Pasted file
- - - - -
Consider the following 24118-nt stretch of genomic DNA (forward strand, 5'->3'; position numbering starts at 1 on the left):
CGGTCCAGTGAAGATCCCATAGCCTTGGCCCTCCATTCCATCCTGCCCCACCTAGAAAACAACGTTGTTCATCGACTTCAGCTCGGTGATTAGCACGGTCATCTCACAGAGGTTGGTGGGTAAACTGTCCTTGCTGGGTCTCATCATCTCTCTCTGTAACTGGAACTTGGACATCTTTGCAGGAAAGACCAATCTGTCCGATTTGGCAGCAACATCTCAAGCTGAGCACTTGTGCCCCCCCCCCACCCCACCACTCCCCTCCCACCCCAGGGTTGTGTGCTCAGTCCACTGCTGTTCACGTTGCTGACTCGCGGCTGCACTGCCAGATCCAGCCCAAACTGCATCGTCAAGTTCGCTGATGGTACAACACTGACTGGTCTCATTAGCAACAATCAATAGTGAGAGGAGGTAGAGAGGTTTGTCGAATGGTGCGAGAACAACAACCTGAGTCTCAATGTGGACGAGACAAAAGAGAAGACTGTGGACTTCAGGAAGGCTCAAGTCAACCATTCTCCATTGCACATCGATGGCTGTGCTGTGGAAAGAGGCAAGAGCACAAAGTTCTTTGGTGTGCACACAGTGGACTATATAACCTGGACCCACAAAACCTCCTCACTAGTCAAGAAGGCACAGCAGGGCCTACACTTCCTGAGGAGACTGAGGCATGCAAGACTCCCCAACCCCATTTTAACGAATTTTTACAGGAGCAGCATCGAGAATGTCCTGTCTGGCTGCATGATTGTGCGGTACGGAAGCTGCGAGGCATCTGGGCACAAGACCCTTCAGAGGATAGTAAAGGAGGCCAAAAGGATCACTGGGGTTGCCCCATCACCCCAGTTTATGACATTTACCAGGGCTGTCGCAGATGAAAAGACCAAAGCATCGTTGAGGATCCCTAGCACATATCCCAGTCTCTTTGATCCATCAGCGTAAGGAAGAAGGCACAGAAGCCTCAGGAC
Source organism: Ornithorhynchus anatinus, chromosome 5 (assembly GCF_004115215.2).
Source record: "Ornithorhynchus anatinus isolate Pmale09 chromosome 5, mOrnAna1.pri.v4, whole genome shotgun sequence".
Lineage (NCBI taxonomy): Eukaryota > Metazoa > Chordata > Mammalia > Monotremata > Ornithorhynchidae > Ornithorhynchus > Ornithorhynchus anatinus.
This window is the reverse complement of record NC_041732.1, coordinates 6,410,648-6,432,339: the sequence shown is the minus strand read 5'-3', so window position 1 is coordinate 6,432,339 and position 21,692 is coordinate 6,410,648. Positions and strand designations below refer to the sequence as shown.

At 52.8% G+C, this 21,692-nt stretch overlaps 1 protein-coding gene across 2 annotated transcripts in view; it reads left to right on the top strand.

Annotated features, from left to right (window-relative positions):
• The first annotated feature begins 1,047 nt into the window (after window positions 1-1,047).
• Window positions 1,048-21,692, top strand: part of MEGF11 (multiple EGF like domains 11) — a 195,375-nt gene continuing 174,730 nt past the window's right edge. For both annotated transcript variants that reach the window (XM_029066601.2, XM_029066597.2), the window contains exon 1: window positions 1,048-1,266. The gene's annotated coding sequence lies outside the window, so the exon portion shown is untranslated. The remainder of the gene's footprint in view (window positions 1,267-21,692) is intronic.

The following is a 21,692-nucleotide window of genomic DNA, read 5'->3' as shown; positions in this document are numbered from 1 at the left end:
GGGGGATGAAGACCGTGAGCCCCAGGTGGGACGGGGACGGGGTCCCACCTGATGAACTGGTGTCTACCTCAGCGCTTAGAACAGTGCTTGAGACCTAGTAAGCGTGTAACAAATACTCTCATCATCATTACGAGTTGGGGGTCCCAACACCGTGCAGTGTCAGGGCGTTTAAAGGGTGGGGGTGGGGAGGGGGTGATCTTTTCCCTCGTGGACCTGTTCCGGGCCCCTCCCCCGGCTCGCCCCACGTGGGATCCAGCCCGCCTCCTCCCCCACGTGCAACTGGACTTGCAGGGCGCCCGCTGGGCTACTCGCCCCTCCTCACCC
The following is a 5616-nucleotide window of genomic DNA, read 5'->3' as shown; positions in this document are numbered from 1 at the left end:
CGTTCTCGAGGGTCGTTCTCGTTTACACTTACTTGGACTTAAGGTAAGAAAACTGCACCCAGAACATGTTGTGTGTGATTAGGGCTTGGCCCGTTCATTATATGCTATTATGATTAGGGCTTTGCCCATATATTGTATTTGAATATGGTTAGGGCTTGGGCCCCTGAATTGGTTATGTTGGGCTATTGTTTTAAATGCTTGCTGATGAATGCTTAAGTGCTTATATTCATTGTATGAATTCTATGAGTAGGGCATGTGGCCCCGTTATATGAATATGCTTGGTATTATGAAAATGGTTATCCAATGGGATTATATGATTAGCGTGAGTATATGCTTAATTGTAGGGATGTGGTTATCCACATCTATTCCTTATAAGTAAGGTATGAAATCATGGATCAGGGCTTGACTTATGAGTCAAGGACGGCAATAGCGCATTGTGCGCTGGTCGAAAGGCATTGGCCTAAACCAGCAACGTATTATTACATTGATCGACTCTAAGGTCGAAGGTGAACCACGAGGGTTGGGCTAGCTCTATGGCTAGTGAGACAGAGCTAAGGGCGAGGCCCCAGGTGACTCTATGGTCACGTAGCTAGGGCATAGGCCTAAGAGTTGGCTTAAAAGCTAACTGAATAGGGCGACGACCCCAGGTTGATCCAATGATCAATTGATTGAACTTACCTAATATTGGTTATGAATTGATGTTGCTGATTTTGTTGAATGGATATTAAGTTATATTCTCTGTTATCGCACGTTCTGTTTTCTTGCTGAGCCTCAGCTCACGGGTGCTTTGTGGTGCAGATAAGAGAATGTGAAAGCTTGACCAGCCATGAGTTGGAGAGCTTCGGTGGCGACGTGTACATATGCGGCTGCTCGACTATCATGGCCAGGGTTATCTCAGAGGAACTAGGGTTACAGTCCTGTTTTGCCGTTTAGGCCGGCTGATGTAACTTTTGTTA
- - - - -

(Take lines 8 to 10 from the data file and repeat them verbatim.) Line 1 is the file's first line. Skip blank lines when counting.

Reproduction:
Annotated features, from left to right (window-relative positions):
• The first annotated feature begins 1,047 nt into the window (after window positions 1-1,047).
• Window positions 1,048-21,692, top strand: part of MEGF11 (multiple EGF like domains 11) — a 195,375-nt gene continuing 174,730 nt past the window's right edge. For both annotated transcript variants that reach the window (XM_029066601.2, XM_029066597.2), the window contains exon 1: window positions 1,048-1,266. The gene's annotated coding sequence lies outside the window, so the exon portion shown is untranslated. The remainder of the gene's footprint in view (window positions 1,267-21,692) is intronic.